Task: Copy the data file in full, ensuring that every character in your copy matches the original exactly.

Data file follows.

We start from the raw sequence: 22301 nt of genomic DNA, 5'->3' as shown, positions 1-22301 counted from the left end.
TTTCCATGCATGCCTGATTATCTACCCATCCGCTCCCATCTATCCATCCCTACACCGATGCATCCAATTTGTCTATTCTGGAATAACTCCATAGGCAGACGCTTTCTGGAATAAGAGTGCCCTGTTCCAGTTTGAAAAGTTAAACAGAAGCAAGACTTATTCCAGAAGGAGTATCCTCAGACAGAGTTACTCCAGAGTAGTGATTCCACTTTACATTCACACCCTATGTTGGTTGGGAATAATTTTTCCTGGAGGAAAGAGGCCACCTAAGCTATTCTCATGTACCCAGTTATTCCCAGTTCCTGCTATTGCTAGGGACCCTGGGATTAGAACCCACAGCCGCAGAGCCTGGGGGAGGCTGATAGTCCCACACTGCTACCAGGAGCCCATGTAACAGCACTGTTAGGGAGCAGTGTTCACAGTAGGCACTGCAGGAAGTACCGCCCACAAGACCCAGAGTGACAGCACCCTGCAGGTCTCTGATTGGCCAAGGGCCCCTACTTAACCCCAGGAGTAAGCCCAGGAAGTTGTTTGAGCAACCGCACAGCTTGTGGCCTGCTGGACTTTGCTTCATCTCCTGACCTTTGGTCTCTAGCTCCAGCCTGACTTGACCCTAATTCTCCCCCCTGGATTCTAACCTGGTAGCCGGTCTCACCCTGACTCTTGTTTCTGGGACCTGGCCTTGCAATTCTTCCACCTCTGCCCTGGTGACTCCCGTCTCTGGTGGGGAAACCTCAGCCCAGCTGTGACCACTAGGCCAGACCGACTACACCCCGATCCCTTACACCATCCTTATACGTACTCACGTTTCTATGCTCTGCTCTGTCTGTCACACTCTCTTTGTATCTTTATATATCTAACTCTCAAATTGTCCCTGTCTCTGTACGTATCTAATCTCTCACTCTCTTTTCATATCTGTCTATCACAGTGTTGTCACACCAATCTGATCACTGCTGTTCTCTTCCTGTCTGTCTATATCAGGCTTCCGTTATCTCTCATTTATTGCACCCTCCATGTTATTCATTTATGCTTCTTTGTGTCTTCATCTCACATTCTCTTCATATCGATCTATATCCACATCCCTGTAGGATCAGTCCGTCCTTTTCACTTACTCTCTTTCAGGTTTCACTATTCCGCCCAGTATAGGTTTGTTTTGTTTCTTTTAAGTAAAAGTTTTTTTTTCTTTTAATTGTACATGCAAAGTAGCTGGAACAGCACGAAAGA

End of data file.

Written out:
We start from the raw sequence: 22301 nt of genomic DNA, 5'->3' as shown, positions 1-22301 counted from the left end.
TTTCCATGCATGCCTGATTATCTACCCATCCGCTCCCATCTATCCATCCCTACACCGATGCATCCAATTTGTCTATTCTGGAATAACTCCATAGGCAGACGCTTTCTGGAATAAGAGTGCCCTGTTCCAGTTTGAAAAGTTAAACAGAAGCAAGACTTATTCCAGAAGGAGTATCCTCAGACAGAGTTACTCCAGAGTAGTGATTCCACTTTACATTCACACCCTATGTTGGTTGGGAATAATTTTTCCTGGAGGAAAGAGGCCACCTAAGCTATTCTCATGTACCCAGTTATTCCCAGTTCCTGCTATTGCTAGGGACCCTGGGATTAGAACCCACAGCCGCAGAGCCTGGGGGAGGCTGATAGTCCCACACTGCTACCAGGAGCCCATGTAACAGCACTGTTAGGGAGCAGTGTTCACAGTAGGCACTGCAGGAAGTACCGCCCACAAGACCCAGAGTGACAGCACCCTGCAGGTCTCTGATTGGCCAAGGGCCCCTACTTAACCCCAGGAGTAAGCCCAGGAAGTTGTTTGAGCAACCGCACAGCTTGTGGCCTGCTGGACTTTGCTTCATCTCCTGACCTTTGGTCTCTAGCTCCAGCCTGACTTGACCCTAATTCTCCCCCCTGGATTCTAACCTGGTAGCCGGTCTCACCCTGACTCTTGTTTCTGGGACCTGGCCTTGCAATTCTTCCACCTCTGCCCTGGTGACTCCCGTCTCTGGTGGGGAAACCTCAGCCCAGCTGTGACCACTAGGCCAGACCGACTACACCCCGATCCCTTACACCATCCTTATACGTACTCACGTTTCTATGCTCTGCTCTGTCTGTCACACTCTCTTTGTATCTTTATATATCTAACTCTCAAATTGTCCCTGTCTCTGTACGTATCTAATCTCTCACTCTCTTTTCATATCTGTCTATCACAGTGTTGTCACACCAATCTGATCACTGCTGTTCTCTTCCTGTCTGTCTATATCAGGCTTCCGTTATCTCTCATTTATTGCACCCTCCATGTTATTCATTTATGCTTCTTTGTGTCTTCATCTCACATTCTCTTCATATCGATCTATATCCACATCCCTGTAGGATCAGTCCGTCCTTTTCACTTACTCTCTTTCAGGTTTCACTATTCCGCCCAGTATAGGTTTGTTTTGTTTCTTTTAAGTAAAAGTTTTTTTTTCTTTTAATTGTACATGCAAAGTAGCTGGAACAGCACGAAAGA